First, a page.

Taiwan’s new president calls for ‘positive dialogue’ with Beijing
TAIPEI – Agence France-PresseTaiwan’s new President Tsai Ing-wen called for “positive dialogue” with China in her much-anticipated inauguration speech May 20, striking a conciliatory tone in the face of an increasingly hostile Beijing.
Tsai took office as the island’s first female president after winning a landslide victory in January to defeat the ruling Kuomintang, ending an eight-year rapprochement with Beijing under outgoing president Ma Ying-jeou.
Voters felt Ma had moved too close to China, which still sees self-ruling Taiwan as part of its territory awaiting reunification.
Beijing-sceptic Tsai swept in with a campaign to restore Taiwanese pride.
But she sought to cast Taiwan as a force for peace in front of a jubilant crowd of more than 20,000 at the presidential palace in Taipei, where she was sworn in earlier May 20.
“The two governing parties across the strait must set aside the baggage of history, and engage in positive dialogue, for the benefit of the people on both sides,” she said.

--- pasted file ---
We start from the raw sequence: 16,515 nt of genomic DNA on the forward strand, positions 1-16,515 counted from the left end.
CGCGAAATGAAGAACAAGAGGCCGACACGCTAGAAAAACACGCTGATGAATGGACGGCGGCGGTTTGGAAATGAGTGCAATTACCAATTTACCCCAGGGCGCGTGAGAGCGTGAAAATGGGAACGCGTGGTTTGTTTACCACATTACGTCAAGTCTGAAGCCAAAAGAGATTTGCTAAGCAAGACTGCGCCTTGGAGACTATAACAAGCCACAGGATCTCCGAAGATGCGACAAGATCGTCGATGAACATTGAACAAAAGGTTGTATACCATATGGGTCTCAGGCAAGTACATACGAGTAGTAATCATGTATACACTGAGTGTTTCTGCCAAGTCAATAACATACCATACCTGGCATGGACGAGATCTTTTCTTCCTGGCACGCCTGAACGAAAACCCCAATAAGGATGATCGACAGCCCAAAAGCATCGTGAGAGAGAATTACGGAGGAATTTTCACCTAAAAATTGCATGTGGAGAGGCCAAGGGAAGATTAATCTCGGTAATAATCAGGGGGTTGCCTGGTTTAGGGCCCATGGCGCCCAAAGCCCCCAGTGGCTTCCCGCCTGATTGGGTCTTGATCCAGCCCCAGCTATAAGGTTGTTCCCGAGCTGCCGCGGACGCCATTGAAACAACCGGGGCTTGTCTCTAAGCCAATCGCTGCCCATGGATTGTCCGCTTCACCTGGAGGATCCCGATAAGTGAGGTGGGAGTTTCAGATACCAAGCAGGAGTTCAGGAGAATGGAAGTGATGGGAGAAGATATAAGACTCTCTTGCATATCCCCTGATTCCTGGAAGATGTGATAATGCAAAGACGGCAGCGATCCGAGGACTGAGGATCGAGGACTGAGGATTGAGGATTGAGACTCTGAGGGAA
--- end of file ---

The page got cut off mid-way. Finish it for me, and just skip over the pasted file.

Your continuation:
Relations with Beijing have already cooled since she won the presidency, with China putting pressure on Tsai to back its “one China” message - the bedrock of the thaw under outgoing leader Ma Ying-jeou.
Tsai and her Democratic Progressive Party have never recognized the concept.
While she showed no sign of backing down from that stance in her speech, Tsai emphasized the importance of communication.
“Cross-strait relations have become an integral part of building regional peace and collective security,” she said.
“In this process, Taiwan will be a staunch guardian of peace that actively participates and is never absent.”
However, without mentioning China by name, Tsai said Taiwan needed to end its dependency on the mainland for trade, “to bid farewell to our past reliance on a single market.”
She also expressed the island’s commitment to its democratic freedoms.